The middle of the left side of Skype's main screen shows your list of Skype contacts, along with each of their online statuses. You can click Contacts to see a list of all of your contacts, or click Recent to see a list of your contacts that have called you or sent you messages recently (or whom you have called or sent messages to). Click on a contact to select them, which will let you choose how to communicate with them.
The majority of the right side of Skype's main screen is dominated by the "mood message" interface, which lets Skype users broadcast what's going on in their lives at the moment to all of their contacts at once. Click in the box labelled "Tell Your Friends What You're Up To" and type in something about what you're doing or how you're feeling, and then click the checkmark that appears to confirm your mood message.
Your mood message will appear on the main screens of your contacts on Skype, and it will also replace the generic online status indicator underneath your profile name. If you want to change your mood message, simply repeat the process described in the paragraph above (you can also change it by editing your profile).
Below the box for entering your own mood message, you will see mood messages that you or your contacts have posted on Skype (and how long ago those messages were posted). You can click the camcorder icon beside a mood message to call, video chat with, or send a text to the person who posted it (see our tutorials on using Skype messenger, making phone calls with Skype, and using Skype video chat for complete instructions on how to use these features). You can also click the "X" that appears in the top-left corner of a mood message when you move your mouse cursor over it to hide it, or to hide all mood messages from that person.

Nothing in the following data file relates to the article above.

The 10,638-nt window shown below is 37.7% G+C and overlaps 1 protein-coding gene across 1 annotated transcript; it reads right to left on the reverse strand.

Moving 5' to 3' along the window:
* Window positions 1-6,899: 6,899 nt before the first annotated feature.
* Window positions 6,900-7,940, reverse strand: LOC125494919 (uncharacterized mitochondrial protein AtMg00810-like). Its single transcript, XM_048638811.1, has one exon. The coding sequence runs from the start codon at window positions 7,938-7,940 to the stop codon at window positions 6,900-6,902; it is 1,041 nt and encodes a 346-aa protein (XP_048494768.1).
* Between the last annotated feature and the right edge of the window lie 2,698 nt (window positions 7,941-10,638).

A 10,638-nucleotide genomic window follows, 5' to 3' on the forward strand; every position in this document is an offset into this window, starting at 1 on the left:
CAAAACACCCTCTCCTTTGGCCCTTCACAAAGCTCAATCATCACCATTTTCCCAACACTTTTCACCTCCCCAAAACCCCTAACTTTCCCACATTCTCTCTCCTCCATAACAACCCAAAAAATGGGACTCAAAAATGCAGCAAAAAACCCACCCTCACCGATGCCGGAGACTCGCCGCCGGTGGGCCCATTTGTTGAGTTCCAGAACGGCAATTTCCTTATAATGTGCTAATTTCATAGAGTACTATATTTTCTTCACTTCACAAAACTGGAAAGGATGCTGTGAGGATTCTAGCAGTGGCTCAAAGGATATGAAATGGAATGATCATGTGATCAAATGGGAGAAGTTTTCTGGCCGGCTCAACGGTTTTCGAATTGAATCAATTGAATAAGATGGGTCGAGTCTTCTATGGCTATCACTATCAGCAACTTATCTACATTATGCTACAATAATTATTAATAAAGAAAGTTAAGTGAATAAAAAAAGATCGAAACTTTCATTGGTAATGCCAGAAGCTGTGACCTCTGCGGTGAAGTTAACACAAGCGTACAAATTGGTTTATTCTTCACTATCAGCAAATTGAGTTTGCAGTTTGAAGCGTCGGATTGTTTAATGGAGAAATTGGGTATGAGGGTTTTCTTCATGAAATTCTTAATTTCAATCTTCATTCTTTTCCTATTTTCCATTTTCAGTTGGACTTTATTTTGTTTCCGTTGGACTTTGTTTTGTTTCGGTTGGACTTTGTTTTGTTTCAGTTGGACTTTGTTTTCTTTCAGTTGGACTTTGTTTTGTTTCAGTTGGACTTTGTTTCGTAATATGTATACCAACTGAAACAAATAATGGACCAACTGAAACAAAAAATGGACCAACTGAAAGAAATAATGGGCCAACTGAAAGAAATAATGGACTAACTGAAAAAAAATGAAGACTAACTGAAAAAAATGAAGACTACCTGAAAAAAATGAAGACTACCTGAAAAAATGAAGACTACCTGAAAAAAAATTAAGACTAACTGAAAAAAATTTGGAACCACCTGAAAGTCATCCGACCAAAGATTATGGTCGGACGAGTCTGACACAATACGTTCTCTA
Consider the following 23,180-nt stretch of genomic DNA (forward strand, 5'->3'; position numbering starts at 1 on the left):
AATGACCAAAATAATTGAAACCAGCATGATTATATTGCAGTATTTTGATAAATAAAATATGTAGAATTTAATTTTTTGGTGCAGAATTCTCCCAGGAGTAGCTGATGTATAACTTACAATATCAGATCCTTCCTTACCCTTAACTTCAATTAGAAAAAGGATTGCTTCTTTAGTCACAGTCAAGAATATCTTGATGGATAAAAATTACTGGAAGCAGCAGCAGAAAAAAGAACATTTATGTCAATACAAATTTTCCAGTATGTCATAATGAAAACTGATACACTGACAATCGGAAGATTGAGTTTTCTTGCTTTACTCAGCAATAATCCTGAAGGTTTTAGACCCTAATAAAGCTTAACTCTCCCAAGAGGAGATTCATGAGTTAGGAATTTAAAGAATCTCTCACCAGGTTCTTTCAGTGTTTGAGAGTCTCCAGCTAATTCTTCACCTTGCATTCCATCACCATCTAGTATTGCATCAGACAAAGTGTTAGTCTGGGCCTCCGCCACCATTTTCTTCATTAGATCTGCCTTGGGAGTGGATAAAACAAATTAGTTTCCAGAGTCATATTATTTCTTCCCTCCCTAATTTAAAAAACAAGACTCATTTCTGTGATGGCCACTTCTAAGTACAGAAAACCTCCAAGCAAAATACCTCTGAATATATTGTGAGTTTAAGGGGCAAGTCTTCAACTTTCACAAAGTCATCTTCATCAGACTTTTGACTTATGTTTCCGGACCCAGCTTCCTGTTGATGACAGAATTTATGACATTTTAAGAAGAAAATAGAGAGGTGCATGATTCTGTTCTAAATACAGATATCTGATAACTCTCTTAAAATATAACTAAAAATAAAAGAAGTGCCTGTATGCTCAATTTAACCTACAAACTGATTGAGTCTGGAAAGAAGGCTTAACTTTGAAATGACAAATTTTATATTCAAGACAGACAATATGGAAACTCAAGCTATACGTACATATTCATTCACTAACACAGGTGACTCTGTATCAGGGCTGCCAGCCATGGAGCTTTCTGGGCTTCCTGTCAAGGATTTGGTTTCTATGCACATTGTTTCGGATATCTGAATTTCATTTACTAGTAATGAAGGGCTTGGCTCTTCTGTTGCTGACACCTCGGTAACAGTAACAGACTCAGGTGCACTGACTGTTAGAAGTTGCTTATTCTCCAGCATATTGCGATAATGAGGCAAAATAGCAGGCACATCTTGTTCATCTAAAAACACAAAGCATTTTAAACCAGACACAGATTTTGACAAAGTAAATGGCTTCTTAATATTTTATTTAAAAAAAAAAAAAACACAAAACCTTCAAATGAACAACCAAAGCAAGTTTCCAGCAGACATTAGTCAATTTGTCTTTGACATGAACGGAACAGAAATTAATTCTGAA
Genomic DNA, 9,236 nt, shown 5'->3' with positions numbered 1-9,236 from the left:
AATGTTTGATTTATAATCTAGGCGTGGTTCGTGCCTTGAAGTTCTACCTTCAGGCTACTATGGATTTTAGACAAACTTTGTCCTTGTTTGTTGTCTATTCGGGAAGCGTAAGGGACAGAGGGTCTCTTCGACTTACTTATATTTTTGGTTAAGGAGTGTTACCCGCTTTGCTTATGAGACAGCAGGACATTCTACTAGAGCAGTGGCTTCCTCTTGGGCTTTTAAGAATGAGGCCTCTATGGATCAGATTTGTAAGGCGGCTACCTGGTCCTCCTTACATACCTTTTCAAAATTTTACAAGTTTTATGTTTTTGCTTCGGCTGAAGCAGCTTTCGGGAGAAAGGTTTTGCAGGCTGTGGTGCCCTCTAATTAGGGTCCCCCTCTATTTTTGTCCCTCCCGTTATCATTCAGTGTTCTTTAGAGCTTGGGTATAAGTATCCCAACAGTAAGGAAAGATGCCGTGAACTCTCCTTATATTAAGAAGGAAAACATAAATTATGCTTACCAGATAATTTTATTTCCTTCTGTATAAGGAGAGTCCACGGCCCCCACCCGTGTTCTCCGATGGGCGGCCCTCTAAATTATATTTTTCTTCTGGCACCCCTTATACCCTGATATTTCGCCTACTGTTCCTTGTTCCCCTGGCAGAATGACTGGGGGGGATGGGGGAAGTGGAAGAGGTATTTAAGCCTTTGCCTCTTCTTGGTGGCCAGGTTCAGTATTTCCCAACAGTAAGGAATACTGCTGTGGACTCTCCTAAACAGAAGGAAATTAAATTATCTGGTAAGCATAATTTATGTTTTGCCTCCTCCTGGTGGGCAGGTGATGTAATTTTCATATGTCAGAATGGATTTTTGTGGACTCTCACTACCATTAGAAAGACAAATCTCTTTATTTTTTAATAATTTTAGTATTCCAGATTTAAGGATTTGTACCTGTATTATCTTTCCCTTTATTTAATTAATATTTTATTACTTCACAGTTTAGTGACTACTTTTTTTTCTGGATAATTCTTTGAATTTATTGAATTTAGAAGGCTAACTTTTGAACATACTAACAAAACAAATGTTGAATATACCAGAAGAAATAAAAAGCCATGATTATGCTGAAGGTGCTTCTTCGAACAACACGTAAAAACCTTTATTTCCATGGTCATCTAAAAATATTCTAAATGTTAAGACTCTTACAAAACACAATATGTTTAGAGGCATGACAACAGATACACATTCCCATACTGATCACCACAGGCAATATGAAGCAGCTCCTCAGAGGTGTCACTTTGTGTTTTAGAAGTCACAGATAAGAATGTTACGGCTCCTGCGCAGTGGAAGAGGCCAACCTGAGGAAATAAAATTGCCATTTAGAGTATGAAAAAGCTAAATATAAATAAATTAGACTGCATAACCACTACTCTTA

There are two other buttons here that are of note, below the box for inputting mood messages but above the mood messages themselves. You can click the refresh button (the looping arrow) on the left to see if any of your contacts have posted new mood messages lately. Clicking the gear icon on the right, meanwhile, allows you to access additional settings, such as managing what conversations are visible or hidden.
When you select a contact in Skype, you will usually see a screen like the one below:
From this screen, you can:
send quick text messages to a person
share a photo with a person
send a computer file to a person
send information about your Skype contacts a person
add another person to the conversation
Also, the buttons highlighted in the top-right corner of the screenshot allow you to start a video chat or phone call, respectively, with the person (or people) in the conversation.
See our tutorial for using Skype messenger for further instructions on how to use this screen.
When you start a phone call or video chat with someone on Skype, you'll see a screen like this one:
In addition to talking with the person using this screen, you can do things like:
share your screen (so the other person sees what you see on your device's screen)
take a picture of the other person (if they're using video chat)
switch between a call and video chat by enabling or disabling your webcam
add another person to the conversation
That's a quick tour of what you'll see and do on Skype! Next, we'll cover one of the first things that you should do on Skype before using any of its other features: getting your Skype contacts in order!